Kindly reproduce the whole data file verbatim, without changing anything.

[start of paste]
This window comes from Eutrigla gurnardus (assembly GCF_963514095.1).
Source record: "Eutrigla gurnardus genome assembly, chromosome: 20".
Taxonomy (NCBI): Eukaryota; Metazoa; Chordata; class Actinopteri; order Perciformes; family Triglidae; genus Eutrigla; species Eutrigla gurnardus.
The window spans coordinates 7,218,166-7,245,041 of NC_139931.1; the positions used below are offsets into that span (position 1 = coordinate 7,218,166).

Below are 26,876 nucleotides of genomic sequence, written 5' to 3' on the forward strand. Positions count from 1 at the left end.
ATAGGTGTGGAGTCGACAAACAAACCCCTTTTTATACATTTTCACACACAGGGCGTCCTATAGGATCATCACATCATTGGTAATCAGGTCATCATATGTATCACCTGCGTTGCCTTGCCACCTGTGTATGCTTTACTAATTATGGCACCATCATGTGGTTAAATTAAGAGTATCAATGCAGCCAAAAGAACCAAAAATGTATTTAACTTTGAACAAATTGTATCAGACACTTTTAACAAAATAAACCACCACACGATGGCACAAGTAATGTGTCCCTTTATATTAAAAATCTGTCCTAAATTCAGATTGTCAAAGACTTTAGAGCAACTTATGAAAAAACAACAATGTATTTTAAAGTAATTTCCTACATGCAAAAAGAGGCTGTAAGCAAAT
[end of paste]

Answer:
This window comes from Eutrigla gurnardus (assembly GCF_963514095.1).
Source record: "Eutrigla gurnardus genome assembly, chromosome: 20".
Taxonomy (NCBI): Eukaryota; Metazoa; Chordata; class Actinopteri; order Perciformes; family Triglidae; genus Eutrigla; species Eutrigla gurnardus.
The window spans coordinates 7,218,166-7,245,041 of NC_139931.1; the positions used below are offsets into that span (position 1 = coordinate 7,218,166).

Below are 26,876 nucleotides of genomic sequence, written 5' to 3' on the forward strand. Positions count from 1 at the left end.
ATAGGTGTGGAGTCGACAAACAAACCCCTTTTTATACATTTTCACACACAGGGCGTCCTATAGGATCATCACATCATTGGTAATCAGGTCATCATATGTATCACCTGCGTTGCCTTGCCACCTGTGTATGCTTTACTAATTATGGCACCATCATGTGGTTAAATTAAGAGTATCAATGCAGCCAAAAGAACCAAAAATGTATTTAACTTTGAACAAATTGTATCAGACACTTTTAACAAAATAAACCACCACACGATGGCACAAGTAATGTGTCCCTTTATATTAAAAATCTGTCCTAAATTCAGATTGTCAAAGACTTTAGAGCAACTTATGAAAAAACAACAATGTATTTTAAAGTAATTTCCTACATGCAAAAAGAGGCTGTAAGCAAAT